● the absence is for the purpose of conducting studies as part of an educational program
Certain specific documentation will be required to prove the legitimacy of the study abroad program and the student’s need to study in a foreign country. It is advised that you begin this process as soon as your child has selected a program. More information can be found at the following links:
Eligibility for Students Temporarily Abroad: Overview
And
Eligibility for Students Temporarily Abroad: Case Processing

● Will my child receive financial assistance?
A major concern for many families is how their child will make ends meet while abroad. The cost of living can vary greatly from one country to another. In some instances, studying abroad may be more affordable than spending that same time in the United States. In other cases, fluctuations in exchange rates can turn a semester abroad into a somewhat larger­than­expected investment. It is important to note, however, that many scholarships exist for students interested in study abroad.

Study Abroad programs often offer scholarships, and everyone who applies for the program is eligible to apply for the scholarship as well, often by filling out a few extra documents. There are also international scholarships aimed at students who are planning to study abroad. One such scholarship is the Gilman International Scholarship sponsored by the U.S. Department of State’s Bureau of Educational and Cultural Affairs.
If your child already receives financial aid through his or her home university, he or she may be able to receive that financial aid package while abroad. The financial aid advisor of your home university will be able to provide accurate information.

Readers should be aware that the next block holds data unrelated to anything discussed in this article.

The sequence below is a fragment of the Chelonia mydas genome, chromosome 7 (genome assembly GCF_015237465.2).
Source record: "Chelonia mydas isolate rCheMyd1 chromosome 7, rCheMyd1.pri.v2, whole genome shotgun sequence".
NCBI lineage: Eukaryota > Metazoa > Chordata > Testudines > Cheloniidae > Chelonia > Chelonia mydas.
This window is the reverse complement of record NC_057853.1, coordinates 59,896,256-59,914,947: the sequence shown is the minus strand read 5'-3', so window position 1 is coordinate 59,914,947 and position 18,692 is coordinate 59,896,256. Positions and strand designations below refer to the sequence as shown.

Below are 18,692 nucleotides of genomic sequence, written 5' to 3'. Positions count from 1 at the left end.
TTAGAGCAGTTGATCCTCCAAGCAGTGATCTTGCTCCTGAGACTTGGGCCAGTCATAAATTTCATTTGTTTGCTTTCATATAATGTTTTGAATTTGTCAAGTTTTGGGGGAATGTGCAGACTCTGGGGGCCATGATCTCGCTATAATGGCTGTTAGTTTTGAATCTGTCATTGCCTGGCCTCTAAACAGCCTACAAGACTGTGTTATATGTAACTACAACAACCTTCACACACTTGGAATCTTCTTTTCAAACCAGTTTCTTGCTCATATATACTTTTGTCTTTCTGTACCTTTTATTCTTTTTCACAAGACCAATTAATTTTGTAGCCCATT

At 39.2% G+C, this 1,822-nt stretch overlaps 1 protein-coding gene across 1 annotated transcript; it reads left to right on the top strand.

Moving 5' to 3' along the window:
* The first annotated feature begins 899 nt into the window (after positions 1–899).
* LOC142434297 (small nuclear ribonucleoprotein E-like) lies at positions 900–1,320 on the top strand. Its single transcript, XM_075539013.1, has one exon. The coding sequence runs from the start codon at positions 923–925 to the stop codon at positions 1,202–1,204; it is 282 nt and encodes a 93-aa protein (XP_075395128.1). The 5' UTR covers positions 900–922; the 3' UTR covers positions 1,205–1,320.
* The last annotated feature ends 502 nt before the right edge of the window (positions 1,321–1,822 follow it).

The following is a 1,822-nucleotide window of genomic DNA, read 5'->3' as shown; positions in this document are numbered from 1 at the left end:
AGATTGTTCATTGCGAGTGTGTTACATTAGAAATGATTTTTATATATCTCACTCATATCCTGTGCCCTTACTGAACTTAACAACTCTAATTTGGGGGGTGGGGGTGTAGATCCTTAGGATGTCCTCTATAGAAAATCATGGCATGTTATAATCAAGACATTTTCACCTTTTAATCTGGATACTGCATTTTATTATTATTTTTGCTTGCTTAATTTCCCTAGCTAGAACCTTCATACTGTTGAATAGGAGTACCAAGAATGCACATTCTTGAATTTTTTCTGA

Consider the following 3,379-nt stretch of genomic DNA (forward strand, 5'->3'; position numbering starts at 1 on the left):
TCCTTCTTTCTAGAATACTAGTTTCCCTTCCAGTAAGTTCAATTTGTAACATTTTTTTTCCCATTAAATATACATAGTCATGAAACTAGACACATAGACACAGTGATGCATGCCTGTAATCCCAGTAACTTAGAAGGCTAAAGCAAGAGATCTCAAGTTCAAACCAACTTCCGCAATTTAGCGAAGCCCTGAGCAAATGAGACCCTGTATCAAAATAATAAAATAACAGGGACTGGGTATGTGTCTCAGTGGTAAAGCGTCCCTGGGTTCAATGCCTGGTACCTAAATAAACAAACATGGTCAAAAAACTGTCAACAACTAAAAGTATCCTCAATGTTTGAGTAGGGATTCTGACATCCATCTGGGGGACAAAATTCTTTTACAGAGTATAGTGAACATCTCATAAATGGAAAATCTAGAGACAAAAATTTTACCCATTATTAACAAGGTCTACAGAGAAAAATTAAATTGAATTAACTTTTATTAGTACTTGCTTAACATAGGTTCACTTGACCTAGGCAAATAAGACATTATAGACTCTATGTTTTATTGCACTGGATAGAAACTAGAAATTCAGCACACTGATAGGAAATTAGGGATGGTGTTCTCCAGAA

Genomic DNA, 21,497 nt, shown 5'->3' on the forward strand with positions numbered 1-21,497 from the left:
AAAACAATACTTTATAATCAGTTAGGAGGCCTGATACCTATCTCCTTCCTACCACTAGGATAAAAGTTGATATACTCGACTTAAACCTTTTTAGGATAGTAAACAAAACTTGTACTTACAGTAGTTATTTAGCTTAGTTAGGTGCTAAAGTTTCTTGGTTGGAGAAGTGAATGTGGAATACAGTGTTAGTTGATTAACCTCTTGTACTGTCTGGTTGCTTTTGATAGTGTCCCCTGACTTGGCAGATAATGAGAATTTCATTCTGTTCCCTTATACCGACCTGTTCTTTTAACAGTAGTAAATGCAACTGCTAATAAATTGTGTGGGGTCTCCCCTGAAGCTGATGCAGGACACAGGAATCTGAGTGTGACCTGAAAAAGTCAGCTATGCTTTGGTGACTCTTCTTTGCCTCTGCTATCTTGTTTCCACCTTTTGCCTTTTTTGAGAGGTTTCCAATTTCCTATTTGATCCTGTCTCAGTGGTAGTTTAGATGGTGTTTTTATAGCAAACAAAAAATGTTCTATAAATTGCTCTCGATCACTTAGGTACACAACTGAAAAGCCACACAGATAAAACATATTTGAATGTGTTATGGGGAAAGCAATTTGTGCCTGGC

Finally, many Study Abroad programs offer in­ country assistance in this regard by providing assistance for any program participants who want to work while abroad. For example, those who teach English abroad are sometimes given the option of having a tutoring job to make a little extra income. The bottom line is that, if your child does a some homework, he or she will not be left stranded financially. The Study Abroad and international scholarship programs are there to help.

● My child has never flown before.
The next concern that parents express is how their child will arrive safely at his or her destination. First, any passenger with a disability can contact the airline and request assistance, and someone will be available to help the passenger with luggage, through airport security, to the appropriate departure gate, and on and off the plane. The passenger must be specific about what assistance is needed and the airports where it will be needed. Flight attendants are friendly and are there to provide assistance to all passengers during the flight. Your child can also connect with someone participating in the same program who is willing to provide assistance and book flights together. However, the airline should still be notified of your child’s needs just in case.